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Use of direct oral anticoagulants for postoperative venous thromboembolism prophylaxis after surgery for gynecologic malignancies
  1. Marilyn Boo1,
  2. Peter Sykes1,2 and
  3. Bryony Simcock1
  1. 1Gynaecologic Oncology, Christchurch Women's Hospital, Christchurch, New Zealand
  2. 2University of Otago Christchurch, Christchurch, New Zealand
  1. Correspondence to Dr Marilyn Boo, Gynaecologic Oncology, Christchurch Women's Hospital, Christchurch 8011, New Zealand; marilynbooma379{at}gmail.com

Abstract

Venous thromboembolism is a preventable cause of postoperative mortality in patients undergoing surgery for malignancy. Current standard of care based on international guideline recommends 28 days of extended thromboprophylaxis after major abdominal and pelvic surgery for malignancies with unfractionated heparin or low molecular weight heparin. Direct oral anticoagulants have been approved for the treatment of venous thromboembolism in the general population. This regimen has a significant advantage over other types of anticoagulation regimens, particularly being administered by non-parenteral routes and without the need for laboratory monitoring. In this review, we evaluate the role of direct anticoagulation and provide an update on completed and ongoing clinical trials.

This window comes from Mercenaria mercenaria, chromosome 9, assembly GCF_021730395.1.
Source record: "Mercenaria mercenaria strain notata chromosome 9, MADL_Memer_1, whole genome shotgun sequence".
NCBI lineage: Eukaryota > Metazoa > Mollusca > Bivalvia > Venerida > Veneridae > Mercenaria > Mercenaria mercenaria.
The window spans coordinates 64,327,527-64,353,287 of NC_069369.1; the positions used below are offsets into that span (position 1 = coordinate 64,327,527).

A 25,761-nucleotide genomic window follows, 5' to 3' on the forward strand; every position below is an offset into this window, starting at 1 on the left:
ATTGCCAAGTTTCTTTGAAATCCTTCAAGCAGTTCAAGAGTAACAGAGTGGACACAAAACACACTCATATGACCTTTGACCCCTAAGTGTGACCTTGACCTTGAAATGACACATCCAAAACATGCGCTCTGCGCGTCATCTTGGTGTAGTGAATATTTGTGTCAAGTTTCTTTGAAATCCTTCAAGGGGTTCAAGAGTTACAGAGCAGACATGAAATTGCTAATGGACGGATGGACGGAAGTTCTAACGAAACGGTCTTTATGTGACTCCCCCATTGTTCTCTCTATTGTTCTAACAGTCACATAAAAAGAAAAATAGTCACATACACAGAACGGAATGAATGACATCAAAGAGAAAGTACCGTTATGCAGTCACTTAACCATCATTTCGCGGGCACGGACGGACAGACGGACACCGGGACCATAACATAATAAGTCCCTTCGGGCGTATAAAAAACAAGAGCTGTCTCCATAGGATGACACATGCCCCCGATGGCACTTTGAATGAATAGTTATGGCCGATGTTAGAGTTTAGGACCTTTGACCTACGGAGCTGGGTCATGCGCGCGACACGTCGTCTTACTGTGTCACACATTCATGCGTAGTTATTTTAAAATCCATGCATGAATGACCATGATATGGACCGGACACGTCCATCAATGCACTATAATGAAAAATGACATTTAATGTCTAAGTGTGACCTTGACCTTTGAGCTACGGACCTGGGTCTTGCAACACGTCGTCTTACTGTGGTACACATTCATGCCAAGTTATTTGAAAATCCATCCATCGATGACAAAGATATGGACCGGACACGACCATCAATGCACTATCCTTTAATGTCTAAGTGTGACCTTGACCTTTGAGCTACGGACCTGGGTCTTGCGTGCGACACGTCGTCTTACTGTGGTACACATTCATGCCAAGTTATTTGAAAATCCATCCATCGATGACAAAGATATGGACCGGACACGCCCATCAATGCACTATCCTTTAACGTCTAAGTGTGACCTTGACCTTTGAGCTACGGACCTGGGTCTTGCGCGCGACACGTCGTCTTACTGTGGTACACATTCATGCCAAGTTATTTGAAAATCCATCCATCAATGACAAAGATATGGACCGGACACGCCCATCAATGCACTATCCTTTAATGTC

• venous thromboembolism
  • embolism
  • surgical oncology
  • postoperative Care
  • gynecologic surgical procedures

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Footnotes

  • Contributors MB: main author of narrative review. PS: supervisor and co-contributor. BS: supervisor and co-contributor.

  • Funding The authors have not declared a specific grant for this research from any funding agency in the public, commercial, or not-for-profit sectors.

  • Competing interests None declared.

  • Provenance and peer review Not commissioned; externally peer reviewed.

  • Supplemental material This content has been supplied by the author(s). It has not been vetted by BMJ Publishing Group Limited (BMJ) and may not have been peer-reviewed. Any opinions or recommendations discussed are solely those of the author(s) and are not endorsed by BMJ. BMJ disclaims all liability and responsibility arising from any reliance placed on the content. Where the content includes any translated material, BMJ does not warrant the accuracy and reliability of the translations (including but not limited to local regulations, clinical guidelines, terminology, drug names and drug dosages), and is not responsible for any error and/or omissions arising from translation and adaptation or otherwise.

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